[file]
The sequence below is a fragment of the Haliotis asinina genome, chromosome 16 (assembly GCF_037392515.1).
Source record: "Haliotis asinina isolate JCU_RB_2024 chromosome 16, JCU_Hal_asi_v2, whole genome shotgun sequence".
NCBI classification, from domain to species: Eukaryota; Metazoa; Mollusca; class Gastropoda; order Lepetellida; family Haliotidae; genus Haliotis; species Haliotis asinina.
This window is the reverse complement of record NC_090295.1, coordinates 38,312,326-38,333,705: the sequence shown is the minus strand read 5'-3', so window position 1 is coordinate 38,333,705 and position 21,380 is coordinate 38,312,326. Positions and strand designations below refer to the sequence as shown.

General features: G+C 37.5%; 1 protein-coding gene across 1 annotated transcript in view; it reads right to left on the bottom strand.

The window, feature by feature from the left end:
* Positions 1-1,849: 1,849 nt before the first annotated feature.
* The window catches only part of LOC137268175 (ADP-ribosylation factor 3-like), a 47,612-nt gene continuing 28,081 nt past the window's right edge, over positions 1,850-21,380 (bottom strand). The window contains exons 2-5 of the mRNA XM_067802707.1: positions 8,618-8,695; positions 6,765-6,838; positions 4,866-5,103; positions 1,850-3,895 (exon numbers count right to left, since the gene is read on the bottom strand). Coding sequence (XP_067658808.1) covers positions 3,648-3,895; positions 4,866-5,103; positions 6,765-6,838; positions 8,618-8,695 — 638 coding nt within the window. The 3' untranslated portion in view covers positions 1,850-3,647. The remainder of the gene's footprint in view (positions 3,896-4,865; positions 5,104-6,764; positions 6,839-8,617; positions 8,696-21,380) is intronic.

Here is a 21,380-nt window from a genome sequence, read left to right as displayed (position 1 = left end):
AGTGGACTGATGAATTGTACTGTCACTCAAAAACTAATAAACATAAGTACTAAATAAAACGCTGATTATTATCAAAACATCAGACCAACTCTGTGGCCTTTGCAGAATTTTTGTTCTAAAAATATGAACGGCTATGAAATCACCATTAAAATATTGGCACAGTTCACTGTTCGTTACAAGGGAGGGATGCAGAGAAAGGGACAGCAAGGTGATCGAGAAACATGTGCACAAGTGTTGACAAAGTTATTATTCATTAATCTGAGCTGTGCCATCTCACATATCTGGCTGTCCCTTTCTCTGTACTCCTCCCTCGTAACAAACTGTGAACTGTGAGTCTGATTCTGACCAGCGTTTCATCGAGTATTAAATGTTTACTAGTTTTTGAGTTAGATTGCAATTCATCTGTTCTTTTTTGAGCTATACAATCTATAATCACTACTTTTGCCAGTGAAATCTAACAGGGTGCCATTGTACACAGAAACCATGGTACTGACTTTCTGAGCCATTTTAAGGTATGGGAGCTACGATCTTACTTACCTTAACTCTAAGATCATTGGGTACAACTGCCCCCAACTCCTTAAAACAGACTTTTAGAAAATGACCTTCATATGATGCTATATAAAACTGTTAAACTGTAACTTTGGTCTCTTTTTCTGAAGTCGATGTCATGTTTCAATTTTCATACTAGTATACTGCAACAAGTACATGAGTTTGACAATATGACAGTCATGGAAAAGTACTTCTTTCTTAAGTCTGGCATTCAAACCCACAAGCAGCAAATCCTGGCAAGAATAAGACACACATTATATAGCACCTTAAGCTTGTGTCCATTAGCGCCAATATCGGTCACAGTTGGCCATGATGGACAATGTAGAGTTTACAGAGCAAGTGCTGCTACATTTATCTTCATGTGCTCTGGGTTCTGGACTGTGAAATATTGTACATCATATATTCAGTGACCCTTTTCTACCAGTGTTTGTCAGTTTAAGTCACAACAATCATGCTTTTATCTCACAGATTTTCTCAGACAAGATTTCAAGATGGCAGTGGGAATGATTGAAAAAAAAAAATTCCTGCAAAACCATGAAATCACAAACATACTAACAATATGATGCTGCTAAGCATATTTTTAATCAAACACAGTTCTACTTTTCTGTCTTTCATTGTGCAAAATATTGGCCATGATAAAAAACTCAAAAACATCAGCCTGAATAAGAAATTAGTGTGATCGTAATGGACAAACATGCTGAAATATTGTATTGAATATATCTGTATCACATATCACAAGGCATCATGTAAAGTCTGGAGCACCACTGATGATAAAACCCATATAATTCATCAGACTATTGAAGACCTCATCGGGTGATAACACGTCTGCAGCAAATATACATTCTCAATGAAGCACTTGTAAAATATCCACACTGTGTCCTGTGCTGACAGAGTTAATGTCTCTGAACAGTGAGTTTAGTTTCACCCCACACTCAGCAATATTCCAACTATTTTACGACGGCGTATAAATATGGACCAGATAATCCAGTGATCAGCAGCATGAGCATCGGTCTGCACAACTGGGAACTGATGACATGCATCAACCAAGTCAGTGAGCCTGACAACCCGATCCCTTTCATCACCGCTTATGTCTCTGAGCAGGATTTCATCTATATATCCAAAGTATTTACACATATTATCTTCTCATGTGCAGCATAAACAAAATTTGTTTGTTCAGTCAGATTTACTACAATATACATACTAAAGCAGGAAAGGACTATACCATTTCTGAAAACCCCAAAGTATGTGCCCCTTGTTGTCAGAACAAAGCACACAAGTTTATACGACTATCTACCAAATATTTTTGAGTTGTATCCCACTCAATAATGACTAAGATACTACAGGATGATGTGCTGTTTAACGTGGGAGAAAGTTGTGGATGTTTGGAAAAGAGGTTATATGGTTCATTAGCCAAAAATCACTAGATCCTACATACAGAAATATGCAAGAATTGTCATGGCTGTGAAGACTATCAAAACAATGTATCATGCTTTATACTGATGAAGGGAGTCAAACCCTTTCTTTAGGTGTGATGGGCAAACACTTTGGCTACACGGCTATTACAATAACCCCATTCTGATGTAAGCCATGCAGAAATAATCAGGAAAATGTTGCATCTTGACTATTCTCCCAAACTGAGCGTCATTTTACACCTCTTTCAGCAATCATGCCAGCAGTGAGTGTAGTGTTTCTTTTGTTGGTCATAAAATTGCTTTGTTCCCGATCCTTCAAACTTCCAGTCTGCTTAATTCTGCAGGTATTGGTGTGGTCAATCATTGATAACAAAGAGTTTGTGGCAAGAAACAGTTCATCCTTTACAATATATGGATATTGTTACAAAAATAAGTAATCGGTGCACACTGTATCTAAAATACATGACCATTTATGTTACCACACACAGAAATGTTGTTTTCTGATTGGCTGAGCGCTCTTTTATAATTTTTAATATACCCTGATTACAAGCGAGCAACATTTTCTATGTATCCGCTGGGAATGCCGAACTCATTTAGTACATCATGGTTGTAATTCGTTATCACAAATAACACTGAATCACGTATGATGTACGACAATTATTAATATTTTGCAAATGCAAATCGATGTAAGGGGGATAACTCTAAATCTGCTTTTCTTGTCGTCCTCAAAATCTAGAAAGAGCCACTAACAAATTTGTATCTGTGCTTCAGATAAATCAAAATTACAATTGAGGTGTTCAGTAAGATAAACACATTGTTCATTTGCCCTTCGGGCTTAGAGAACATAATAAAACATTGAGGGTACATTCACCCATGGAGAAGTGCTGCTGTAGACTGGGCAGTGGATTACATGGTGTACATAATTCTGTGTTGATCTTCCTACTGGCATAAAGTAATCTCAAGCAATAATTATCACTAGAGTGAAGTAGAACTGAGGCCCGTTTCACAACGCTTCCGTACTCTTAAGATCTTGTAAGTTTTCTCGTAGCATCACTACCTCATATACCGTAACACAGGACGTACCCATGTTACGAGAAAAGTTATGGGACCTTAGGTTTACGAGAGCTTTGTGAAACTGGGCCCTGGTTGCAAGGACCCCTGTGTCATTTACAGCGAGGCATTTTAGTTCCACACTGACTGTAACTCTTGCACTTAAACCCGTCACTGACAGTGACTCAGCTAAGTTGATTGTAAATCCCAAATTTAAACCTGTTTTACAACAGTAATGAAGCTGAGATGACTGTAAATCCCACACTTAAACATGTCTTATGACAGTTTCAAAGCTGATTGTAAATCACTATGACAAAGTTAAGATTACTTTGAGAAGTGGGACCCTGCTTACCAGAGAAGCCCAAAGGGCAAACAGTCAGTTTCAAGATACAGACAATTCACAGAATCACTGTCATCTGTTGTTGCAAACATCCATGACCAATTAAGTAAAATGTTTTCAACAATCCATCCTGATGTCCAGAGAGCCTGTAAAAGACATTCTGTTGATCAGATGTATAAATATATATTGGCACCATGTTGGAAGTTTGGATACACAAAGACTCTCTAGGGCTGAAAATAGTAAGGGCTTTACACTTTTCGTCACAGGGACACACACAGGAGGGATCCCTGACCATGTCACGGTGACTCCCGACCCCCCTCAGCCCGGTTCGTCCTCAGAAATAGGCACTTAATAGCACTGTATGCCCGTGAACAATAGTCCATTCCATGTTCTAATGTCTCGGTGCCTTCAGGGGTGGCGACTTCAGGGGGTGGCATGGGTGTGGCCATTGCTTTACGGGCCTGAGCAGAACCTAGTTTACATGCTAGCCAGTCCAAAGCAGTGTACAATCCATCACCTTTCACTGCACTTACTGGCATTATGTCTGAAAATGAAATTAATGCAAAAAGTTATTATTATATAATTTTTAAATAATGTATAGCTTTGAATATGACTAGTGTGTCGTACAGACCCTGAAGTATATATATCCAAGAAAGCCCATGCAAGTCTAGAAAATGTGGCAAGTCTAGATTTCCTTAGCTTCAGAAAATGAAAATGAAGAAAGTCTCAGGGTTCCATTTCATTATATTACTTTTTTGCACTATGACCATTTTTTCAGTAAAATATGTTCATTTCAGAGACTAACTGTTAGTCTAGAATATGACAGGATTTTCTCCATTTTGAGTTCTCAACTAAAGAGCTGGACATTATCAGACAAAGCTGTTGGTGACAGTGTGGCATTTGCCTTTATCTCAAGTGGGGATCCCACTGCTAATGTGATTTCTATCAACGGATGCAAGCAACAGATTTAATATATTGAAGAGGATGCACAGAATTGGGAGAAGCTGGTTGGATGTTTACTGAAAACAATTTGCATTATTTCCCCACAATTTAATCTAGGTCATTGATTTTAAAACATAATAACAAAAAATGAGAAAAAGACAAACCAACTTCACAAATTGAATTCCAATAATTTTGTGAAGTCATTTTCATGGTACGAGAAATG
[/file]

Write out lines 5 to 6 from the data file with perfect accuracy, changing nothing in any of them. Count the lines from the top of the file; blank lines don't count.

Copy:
General features: G+C 37.5%; 1 protein-coding gene across 1 annotated transcript in view; it reads right to left on the bottom strand.

The window, feature by feature from the left end: